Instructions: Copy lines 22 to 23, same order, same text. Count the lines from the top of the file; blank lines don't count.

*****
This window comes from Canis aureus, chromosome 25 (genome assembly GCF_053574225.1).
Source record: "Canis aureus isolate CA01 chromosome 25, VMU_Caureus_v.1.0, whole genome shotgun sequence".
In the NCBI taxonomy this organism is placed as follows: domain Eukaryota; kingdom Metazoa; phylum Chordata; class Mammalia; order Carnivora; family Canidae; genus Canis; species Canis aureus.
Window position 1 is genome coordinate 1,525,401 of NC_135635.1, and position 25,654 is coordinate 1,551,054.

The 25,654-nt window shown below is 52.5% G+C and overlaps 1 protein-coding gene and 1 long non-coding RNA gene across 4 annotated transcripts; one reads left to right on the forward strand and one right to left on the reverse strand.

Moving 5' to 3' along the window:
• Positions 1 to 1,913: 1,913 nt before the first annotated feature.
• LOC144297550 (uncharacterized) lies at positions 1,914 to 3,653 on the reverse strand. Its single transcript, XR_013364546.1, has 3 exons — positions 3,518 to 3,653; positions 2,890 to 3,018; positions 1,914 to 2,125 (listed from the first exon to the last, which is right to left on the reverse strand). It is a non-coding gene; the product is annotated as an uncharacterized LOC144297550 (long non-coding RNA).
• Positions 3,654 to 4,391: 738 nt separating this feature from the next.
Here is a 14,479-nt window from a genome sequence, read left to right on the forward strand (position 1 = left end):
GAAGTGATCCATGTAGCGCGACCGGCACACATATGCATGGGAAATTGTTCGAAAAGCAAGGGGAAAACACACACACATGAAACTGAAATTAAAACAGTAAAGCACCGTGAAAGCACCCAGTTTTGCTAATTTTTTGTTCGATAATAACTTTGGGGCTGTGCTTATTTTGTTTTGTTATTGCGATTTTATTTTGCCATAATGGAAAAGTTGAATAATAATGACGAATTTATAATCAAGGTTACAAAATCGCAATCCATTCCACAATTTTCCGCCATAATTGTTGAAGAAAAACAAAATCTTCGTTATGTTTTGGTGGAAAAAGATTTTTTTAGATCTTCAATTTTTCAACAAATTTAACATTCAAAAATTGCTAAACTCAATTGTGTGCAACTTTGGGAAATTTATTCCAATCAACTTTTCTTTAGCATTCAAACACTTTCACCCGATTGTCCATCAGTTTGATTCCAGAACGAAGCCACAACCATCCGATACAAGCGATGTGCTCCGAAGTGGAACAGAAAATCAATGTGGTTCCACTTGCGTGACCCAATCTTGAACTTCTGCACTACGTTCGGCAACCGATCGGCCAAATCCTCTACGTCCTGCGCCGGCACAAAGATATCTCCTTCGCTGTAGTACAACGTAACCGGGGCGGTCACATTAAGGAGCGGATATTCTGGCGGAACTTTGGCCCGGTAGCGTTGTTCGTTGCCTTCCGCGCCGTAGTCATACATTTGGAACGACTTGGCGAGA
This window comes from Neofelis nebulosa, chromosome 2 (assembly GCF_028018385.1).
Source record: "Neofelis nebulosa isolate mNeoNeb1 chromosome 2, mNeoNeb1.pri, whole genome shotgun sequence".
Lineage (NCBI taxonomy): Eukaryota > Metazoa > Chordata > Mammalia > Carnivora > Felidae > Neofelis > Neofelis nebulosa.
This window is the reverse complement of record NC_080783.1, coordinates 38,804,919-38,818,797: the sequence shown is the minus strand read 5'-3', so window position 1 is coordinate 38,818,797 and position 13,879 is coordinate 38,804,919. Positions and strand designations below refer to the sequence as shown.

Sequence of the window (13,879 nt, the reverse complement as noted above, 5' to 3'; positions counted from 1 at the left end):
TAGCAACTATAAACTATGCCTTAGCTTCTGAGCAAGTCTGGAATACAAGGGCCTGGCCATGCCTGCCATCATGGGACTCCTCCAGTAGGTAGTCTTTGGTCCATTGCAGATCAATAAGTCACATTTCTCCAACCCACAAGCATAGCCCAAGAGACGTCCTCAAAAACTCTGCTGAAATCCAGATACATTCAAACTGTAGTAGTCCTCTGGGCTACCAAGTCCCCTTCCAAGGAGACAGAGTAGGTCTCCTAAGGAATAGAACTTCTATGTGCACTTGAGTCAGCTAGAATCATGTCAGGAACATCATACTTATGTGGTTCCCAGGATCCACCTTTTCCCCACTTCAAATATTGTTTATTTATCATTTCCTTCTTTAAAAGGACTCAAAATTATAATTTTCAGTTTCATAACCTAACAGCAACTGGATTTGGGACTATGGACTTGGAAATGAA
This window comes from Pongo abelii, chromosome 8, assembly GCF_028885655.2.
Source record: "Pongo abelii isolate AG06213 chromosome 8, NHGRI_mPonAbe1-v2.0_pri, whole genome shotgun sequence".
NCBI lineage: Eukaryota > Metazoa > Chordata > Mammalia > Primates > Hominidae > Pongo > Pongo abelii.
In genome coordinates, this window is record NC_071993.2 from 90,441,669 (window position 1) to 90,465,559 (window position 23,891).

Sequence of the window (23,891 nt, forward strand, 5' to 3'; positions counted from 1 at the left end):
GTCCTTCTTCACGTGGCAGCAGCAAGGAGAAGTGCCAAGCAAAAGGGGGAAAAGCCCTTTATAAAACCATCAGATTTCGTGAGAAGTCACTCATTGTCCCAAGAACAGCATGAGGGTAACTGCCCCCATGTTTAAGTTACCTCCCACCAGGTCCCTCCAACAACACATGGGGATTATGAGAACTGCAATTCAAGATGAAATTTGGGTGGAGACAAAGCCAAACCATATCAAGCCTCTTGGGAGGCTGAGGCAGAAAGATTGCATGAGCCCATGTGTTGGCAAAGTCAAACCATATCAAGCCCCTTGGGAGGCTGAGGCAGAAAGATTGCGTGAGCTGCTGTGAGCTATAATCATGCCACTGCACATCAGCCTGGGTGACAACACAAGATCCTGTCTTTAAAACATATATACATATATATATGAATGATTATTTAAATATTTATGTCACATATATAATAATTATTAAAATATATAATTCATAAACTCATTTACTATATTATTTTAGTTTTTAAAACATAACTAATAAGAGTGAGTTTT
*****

Sequence of the window (23,891 nt, forward strand, 5' to 3'; positions counted from 1 at the left end):
GTCCTTCTTCACGTGGCAGCAGCAAGGAGAAGTGCCAAGCAAAAGGGGGAAAAGCCCTTTATAAAACCATCAGATTTCGTGAGAAGTCACTCATTGTCCCAAGAACAGCATGAGGGTAACTGCCCCCATGTTTAAGTTACCTCCCACCAGGTCCCTCCAACAACACATGGGGATTATGAGAACTGCAATTCAAGATGAAATTTGGGTGGAGACAAAGCCAAACCATATCAAGCCTCTTGGGAGGCTGAGGCAGAAAGATTGCATGAGCCCATGTGTTGGCAAAGTCAAACCATATCAAGCCCCTTGGGAGGCTGAGGCAGAAAGATTGCGTGAGCTGCTGTGAGCTATAATCATGCCACTGCACATCAGCCTGGGTGACAACACAAGATCCTGTCTTTAAAACATATATACATATATATATGAATGATTATTTAAATATTTATGTCACATATATAATAATTATTAAAATATATAATTCATAAACTCATTTACTATATTATTTTAGTTTTTAAAACATAACTAATAAGAGTGAGTTTT